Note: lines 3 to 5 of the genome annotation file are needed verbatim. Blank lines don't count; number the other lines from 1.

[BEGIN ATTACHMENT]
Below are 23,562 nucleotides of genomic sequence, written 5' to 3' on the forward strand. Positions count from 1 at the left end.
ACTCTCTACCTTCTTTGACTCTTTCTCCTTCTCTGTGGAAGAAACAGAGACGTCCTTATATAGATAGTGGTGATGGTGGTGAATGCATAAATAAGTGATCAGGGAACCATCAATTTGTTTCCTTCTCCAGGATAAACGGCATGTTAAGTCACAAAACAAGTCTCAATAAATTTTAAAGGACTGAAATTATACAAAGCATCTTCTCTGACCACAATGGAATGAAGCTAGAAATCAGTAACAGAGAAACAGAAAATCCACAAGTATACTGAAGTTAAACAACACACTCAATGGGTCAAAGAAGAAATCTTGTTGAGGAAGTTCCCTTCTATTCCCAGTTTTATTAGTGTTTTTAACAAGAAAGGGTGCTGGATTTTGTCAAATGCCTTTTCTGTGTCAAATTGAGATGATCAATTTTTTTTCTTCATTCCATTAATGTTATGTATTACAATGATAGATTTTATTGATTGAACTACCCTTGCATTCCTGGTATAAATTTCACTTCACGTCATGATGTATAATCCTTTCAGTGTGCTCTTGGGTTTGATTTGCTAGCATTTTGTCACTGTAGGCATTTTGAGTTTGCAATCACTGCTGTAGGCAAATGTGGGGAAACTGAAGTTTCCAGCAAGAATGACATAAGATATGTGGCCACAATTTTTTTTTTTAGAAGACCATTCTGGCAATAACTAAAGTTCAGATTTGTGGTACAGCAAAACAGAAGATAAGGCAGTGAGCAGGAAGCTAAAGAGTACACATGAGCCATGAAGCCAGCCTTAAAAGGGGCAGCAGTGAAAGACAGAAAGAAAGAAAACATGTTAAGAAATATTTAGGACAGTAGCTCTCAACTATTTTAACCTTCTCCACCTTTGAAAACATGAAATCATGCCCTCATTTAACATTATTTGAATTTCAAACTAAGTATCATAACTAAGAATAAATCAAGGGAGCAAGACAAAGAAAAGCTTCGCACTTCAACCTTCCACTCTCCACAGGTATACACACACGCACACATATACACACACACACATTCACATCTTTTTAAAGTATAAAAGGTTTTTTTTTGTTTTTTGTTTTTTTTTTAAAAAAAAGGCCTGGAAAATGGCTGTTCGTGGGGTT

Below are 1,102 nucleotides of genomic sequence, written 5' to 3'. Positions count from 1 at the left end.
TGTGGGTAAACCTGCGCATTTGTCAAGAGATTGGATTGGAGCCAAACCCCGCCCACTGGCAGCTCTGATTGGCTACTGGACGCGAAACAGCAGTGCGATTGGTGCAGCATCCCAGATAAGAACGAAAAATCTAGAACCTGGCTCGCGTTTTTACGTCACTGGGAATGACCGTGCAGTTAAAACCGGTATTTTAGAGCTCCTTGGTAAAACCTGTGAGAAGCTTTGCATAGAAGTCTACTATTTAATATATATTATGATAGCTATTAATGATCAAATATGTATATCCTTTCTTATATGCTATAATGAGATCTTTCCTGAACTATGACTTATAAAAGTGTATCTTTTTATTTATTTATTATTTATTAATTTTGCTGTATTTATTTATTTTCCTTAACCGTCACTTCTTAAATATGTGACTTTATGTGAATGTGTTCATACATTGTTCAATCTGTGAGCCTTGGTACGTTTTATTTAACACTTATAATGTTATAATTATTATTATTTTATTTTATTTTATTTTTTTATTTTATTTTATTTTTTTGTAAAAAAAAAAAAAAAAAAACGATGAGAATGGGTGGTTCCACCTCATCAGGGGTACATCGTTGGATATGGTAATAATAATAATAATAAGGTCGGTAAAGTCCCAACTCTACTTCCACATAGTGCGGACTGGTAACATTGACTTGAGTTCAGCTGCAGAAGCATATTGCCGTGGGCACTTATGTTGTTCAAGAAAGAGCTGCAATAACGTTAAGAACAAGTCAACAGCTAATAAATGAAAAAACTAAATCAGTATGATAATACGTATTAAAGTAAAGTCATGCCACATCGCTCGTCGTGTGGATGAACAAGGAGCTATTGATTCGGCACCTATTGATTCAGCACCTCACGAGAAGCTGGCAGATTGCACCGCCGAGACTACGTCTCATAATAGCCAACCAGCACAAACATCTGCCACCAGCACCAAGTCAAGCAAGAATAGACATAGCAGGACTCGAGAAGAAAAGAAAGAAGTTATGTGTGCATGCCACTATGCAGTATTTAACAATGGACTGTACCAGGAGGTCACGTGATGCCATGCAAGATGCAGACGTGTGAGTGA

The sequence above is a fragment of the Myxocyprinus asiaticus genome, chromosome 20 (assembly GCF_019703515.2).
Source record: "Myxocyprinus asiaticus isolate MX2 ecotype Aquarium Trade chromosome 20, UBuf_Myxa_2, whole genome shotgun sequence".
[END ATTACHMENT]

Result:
Below are 1,102 nucleotides of genomic sequence, written 5' to 3'. Positions count from 1 at the left end.
TGTGGGTAAACCTGCGCATTTGTCAAGAGATTGGATTGGAGCCAAACCCCGCCCACTGGCAGCTCTGATTGGCTACTGGACGCGAAACAGCAGTGCGATTGGTGCAGCATCCCAGATAAGAACGAAAAATCTAGAACCTGGCTCGCGTTTTTACGTCACTGGGAATGACCGTGCAGTTAAAACCGGTATTTTAGAGCTCCTTGGTAAAACCTGTGAGAAGCTTTGCATAGAAGTCTACTATTTAATATATATTATGATAGCTATTAATGATCAAATATGTATATCCTTTCTTATATGCTATAATGAGATCTTTCCTGAACTATGACTTATAAAAGTGTATCTTTTTATTTATTTATTATTTATTAATTTTGCTGTATTTATTTATTTTCCTTAACCGTCACTTCTTAAATATGTGACTTTATGTGAATGTGTTCATACATTGTTCAATCTGTGAGCCTTGGTACGTTTTATTTAACACTTATAATGTTATAATTATTATTATTTTATTTTATTTTATTTTTTTATTTTATTTTATTTTTTTGTAAAAAAAAAAAAAAAAAAACGATGAGAATGGGTGGTTCCACCTCATCAGGGGTACATCGTTGGATATGGTAATAATAATAATAATAAGGTCGGTAAAGTCCCAACTCTACTTCCACATAGTGCGGACTGGTAACATTGACTTGAGTTCAGCTGCAGAAGCATATTGCCGTGGGCACTTATGTTGTTCAAGAAAGAGCTGCAATAACGTTAAGAACAAGTCAACAGCTAATAAATGAAAAAACTAAATCAGTATGATAATACGTATTAAAGTAAAGTCATGCCACATCGCTCGTCGTGTGGATGAACAAGGAGCTATTGATTCGGCACCTATTGATTCAGCACCTCACGAGAAGCTGGCAGATTGCACCGCCGAGACTACGTCTCATAATAGCCAACCAGCACAAACATCTGCCACCAGCACCAAGTCAAGCAAGAATAGACATAGCAGGACTCGAGAAGAAAAGAAAGAAGTTATGTGTGCATGCCACTATGCAGTATTTAACAATGGACTGTACCAGGAGGTCACGTGATGCCATGCAAGATGCAGACGTGTGAGTGA

The sequence above is a fragment of the Myxocyprinus asiaticus genome, chromosome 20 (assembly GCF_019703515.2).